Consumer prices rose 3.2% in the 12 months to September, according to the CPI report released by Statistics Canada today. This follows a 3.1% increase posted in August.
Here’s a roundup of commentary:
“It’s hard to be a central bank when growth is slow and inflation is hot. And the Bank of Canada’s job just got tougher as today’s on-consensus 0.2% rise in September prices (+0.3% SA) took the annual pace of CPI up a tick to 3.2%—marking nearly a year of above-target inflation. Core prices came in much hotter than expected, up 0.5% in the month (+0.3% SA), sending the annual ex-volatile items inflation rate up two ticks to 2.2%.
That’s the highest level since December 2008, and it marks the third straight quarter of accelerating core prices. With external risks still elevated, the Bank of Canada won’t be moved to hike rates by today’s single data point. However, the hot inflation reading certainly diminishes the likelihood of a rate cut in the near term.” (Source)
“Inflation remains sticky at just over 3%, and it’s not all about fuel and food, as core is creeping higher. That’s a theme in much of the industrialized world, despite hefty output gaps (less so in Canada). While this result doesn’t completely rule out BoC rate cuts, it relegates them to only the most extreme circumstance. Moreover, if core stays close to this pace—let alone rises further—the BoC may return to the tightening wheel sooner than most now expect, especially if financial markets stabilize. It will be increasingly tough to justify ultra‐low 1% overnight interest rates with core CPI holding above 2% and headline inflation running through the target range at above 3%.” (Source)
“Canadian headline inflation came in roughly in line with expectations…But the point remains that near-term inflation readings are set on the back burner by a central bank that is pursuing price level targeting in a de facto sense anyway.
The BoC is not doing so explicitly as its current inflation targeting mandate affords plenty of flexibility, but when Governor Carney reiterates that the BoC has allowed achieving its inflation target to vary over time horizons stretching from two to twelve quarters, the implication is that the current inflation targeting mandate gives the BoC plenty of latitude toward looking through near-term inflation readings that it can’t influence anyway. That leaves it primarily focused upon a growth bias and financial stability concerns as it remains on the sidelines throughout the next year.” (Source)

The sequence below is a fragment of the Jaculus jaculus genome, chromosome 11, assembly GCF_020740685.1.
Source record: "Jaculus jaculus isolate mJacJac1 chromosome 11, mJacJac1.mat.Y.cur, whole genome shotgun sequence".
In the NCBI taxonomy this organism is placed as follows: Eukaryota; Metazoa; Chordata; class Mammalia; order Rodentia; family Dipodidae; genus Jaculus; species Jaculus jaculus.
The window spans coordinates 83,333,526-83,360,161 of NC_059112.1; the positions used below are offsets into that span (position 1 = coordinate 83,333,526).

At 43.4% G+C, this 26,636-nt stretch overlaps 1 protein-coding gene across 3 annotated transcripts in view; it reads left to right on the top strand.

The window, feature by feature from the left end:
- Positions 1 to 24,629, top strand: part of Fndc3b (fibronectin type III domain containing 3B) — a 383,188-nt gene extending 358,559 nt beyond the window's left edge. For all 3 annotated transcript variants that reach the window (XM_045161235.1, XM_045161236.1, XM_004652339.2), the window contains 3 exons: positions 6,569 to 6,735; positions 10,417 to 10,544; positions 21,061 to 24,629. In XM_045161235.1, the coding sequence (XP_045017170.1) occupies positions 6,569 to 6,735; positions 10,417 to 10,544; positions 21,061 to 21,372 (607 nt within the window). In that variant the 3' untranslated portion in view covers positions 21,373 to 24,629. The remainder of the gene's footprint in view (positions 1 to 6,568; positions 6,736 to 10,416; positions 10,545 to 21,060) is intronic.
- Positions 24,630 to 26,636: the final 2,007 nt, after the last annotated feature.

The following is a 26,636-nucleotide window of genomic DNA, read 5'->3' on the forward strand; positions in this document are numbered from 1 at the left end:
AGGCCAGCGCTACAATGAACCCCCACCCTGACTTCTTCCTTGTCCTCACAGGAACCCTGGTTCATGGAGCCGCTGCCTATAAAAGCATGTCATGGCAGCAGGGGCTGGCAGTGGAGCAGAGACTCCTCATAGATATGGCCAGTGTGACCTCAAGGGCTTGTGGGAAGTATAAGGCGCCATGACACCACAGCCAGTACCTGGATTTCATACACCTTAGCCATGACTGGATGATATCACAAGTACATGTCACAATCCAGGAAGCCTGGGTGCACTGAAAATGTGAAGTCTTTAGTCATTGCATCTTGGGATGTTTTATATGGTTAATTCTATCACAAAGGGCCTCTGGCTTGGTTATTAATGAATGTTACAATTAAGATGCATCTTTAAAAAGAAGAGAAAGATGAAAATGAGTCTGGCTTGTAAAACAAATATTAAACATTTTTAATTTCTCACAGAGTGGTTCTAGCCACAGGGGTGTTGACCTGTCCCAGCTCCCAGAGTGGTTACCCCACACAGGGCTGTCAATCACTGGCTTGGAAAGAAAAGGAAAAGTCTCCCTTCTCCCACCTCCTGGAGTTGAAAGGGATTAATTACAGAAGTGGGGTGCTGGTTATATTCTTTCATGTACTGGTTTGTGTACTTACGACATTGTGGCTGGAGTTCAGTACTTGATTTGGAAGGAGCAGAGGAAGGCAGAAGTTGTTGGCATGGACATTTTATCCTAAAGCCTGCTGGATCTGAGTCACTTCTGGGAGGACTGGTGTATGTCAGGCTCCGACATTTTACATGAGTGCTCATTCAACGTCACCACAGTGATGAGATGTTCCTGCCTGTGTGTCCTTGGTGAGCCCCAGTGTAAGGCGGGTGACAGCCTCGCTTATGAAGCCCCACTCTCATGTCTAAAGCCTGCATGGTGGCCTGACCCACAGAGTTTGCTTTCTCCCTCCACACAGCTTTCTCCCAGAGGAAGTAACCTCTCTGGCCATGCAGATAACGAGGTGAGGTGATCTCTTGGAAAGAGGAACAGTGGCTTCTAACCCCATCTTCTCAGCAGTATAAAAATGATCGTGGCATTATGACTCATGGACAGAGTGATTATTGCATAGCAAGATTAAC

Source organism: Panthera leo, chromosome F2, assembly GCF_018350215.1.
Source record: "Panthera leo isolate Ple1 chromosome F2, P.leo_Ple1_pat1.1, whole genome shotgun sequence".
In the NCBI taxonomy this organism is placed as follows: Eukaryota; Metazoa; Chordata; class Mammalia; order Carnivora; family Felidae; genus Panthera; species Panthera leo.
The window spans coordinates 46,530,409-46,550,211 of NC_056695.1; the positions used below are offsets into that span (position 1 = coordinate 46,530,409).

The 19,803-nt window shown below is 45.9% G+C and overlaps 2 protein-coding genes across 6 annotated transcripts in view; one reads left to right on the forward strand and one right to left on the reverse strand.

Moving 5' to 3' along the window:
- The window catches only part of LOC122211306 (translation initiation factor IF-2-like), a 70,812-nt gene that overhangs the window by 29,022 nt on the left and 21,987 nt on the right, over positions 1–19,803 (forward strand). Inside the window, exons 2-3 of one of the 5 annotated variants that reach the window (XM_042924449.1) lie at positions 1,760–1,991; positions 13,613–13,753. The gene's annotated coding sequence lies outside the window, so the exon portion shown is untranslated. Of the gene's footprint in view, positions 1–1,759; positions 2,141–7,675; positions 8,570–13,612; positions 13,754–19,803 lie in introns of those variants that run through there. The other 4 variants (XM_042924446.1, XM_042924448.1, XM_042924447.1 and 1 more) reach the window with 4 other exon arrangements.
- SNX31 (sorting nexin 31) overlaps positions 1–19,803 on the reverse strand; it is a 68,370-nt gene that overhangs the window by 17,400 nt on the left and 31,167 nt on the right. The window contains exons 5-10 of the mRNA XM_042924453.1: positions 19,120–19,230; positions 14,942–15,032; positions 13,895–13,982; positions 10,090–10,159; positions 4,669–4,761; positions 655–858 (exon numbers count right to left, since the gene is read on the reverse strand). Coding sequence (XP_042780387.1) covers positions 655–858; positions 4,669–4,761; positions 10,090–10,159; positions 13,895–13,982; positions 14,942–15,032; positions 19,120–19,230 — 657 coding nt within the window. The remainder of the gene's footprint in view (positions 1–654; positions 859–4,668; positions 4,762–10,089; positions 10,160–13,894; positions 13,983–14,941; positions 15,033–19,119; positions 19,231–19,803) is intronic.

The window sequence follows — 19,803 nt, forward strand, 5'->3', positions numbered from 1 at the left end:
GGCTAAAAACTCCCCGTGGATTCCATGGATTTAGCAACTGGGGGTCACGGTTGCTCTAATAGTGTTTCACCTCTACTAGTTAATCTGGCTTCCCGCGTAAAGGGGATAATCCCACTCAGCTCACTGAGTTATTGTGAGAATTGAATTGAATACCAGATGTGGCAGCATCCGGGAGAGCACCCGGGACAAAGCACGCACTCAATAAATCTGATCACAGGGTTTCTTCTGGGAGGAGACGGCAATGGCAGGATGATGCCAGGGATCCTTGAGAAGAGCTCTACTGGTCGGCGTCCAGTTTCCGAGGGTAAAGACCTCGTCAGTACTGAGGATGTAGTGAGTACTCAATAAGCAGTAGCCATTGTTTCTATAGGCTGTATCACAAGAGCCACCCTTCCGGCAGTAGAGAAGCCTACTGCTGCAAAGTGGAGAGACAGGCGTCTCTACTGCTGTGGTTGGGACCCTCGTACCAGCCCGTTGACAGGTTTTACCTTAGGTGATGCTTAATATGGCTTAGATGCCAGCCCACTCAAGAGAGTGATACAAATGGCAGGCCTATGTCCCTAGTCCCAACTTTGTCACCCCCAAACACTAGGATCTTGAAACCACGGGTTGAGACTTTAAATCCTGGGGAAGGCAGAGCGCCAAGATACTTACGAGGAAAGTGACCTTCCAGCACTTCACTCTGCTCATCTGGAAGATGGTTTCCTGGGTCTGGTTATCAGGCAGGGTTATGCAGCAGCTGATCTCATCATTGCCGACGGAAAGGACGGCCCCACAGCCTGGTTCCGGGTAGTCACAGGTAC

“The September consumer price report showed the headline index rose 0.2% in the month, which was in line with expectations; however, the core rate ran much hotter than expected rising 0.5% in the month, more than double the expected 0.2% rise…
With the economy growing at a slower than expected pace during the middle part of 2011, the Bank’s estimate of the size of the output gap likely increased, suggesting that there is more downside to the outlook for inflation than there was when it released its July forecast. Our expectation is that the Bank will push forward the estimate of when the output gap will be closed until 2013 from the earlier projection of mid-2012. With the pace of growth expected to remain modest going forward, the Bank is likely to keep policy accommodative in an effort to mitigate the downside risks to the outlook emanating from outside of Canada’s borders. Next week’s Bank of Canada rate decision and Monetary Policy Report will provide an update to the Bank’s forecasts, and we expect these will convey the sentiment that the Bank is committed to maintaining the current 1% rate until the external headwinds subside.” (Source)
“Despite this morning’s upside surprise, we don’t expect next week’s rate announcement by the Bank of Canada to feature any major change from the July one. We still expect GDP growth to slow to below1.5% in the fourth quarter. Given this growth profile and the risk represented by high global uncertainty and lukewarm growth in other developed countries, look for the Bank of Canada to wait until early 2013 before it switches its interest rate to a more aggressive inflation-fighting mode.” (Source)